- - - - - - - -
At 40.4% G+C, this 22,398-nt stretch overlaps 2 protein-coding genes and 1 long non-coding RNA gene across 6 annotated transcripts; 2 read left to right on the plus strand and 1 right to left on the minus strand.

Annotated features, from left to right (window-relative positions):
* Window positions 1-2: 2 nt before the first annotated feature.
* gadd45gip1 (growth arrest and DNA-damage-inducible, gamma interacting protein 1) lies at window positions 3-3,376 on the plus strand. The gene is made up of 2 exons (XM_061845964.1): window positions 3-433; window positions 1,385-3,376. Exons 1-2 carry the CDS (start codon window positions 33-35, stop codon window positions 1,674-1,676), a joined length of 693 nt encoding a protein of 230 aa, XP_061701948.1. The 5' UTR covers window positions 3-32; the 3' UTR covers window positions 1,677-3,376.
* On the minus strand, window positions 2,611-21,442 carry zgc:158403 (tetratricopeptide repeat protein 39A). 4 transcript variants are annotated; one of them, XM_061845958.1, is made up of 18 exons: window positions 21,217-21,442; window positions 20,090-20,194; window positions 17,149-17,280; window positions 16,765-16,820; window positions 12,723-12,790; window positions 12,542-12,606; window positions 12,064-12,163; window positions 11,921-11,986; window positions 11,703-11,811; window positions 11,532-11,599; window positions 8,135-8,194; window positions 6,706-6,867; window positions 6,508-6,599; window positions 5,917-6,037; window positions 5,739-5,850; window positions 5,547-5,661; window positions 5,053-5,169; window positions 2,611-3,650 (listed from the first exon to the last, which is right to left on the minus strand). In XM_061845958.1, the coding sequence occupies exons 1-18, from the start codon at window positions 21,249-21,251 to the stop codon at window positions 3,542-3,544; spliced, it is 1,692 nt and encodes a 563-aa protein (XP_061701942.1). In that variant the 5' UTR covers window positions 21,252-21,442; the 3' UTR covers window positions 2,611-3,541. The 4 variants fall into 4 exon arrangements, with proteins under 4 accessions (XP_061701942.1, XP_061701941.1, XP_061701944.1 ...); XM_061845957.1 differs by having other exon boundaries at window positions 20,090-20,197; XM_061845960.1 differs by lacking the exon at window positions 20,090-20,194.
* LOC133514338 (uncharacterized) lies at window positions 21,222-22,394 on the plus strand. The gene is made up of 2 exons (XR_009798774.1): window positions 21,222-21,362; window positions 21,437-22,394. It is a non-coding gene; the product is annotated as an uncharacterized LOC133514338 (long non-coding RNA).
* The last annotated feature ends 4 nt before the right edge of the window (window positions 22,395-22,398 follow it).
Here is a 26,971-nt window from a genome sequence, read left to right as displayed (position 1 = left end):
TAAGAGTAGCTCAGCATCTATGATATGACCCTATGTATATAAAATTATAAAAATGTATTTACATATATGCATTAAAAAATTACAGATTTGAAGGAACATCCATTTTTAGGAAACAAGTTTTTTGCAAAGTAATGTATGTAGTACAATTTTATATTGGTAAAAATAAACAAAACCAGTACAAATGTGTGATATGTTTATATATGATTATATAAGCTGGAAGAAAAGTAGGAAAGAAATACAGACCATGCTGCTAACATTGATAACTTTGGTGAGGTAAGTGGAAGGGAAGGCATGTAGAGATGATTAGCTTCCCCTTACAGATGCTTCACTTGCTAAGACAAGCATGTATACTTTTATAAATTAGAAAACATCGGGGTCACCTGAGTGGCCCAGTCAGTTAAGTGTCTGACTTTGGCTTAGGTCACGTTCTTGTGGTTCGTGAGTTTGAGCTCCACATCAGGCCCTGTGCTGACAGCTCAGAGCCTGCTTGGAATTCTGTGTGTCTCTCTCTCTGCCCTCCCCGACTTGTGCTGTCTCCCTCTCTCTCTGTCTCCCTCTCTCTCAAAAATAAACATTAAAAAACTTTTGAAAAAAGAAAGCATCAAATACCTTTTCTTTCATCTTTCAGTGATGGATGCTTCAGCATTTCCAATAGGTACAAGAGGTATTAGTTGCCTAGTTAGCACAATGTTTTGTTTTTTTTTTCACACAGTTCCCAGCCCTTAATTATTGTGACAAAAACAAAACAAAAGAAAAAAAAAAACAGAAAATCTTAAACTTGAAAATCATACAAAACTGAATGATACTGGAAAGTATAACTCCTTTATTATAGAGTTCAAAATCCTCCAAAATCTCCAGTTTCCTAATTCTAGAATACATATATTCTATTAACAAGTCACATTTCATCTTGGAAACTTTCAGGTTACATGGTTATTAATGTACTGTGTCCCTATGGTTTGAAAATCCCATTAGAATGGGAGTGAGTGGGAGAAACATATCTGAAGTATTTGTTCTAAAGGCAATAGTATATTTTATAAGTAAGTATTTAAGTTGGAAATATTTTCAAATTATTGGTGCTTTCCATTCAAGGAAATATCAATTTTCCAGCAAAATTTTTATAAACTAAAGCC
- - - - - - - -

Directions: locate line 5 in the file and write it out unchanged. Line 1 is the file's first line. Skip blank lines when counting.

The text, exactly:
* On the minus strand, window positions 2,611-21,442 carry zgc:158403 (tetratricopeptide repeat protein 39A). 4 transcript variants are annotated; one of them, XM_061845958.1, is made up of 18 exons: window positions 21,217-21,442; window positions 20,090-20,194; window positions 17,149-17,280; window positions 16,765-16,820; window positions 12,723-12,790; window positions 12,542-12,606; window positions 12,064-12,163; window positions 11,921-11,986; window positions 11,703-11,811; window positions 11,532-11,599; window positions 8,135-8,194; window positions 6,706-6,867; window positions 6,508-6,599; window positions 5,917-6,037; window positions 5,739-5,850; window positions 5,547-5,661; window positions 5,053-5,169; window positions 2,611-3,650 (listed from the first exon to the last, which is right to left on the minus strand). In XM_061845958.1, the coding sequence occupies exons 1-18, from the start codon at window positions 21,249-21,251 to the stop codon at window positions 3,542-3,544; spliced, it is 1,692 nt and encodes a 563-aa protein (XP_061701942.1). In that variant the 5' UTR covers window positions 21,252-21,442; the 3' UTR covers window positions 2,611-3,541. The 4 variants fall into 4 exon arrangements, with proteins under 4 accessions (XP_061701942.1, XP_061701941.1, XP_061701944.1 ...); XM_061845957.1 differs by having other exon boundaries at window positions 20,090-20,197; XM_061845960.1 differs by lacking the exon at window positions 20,090-20,194.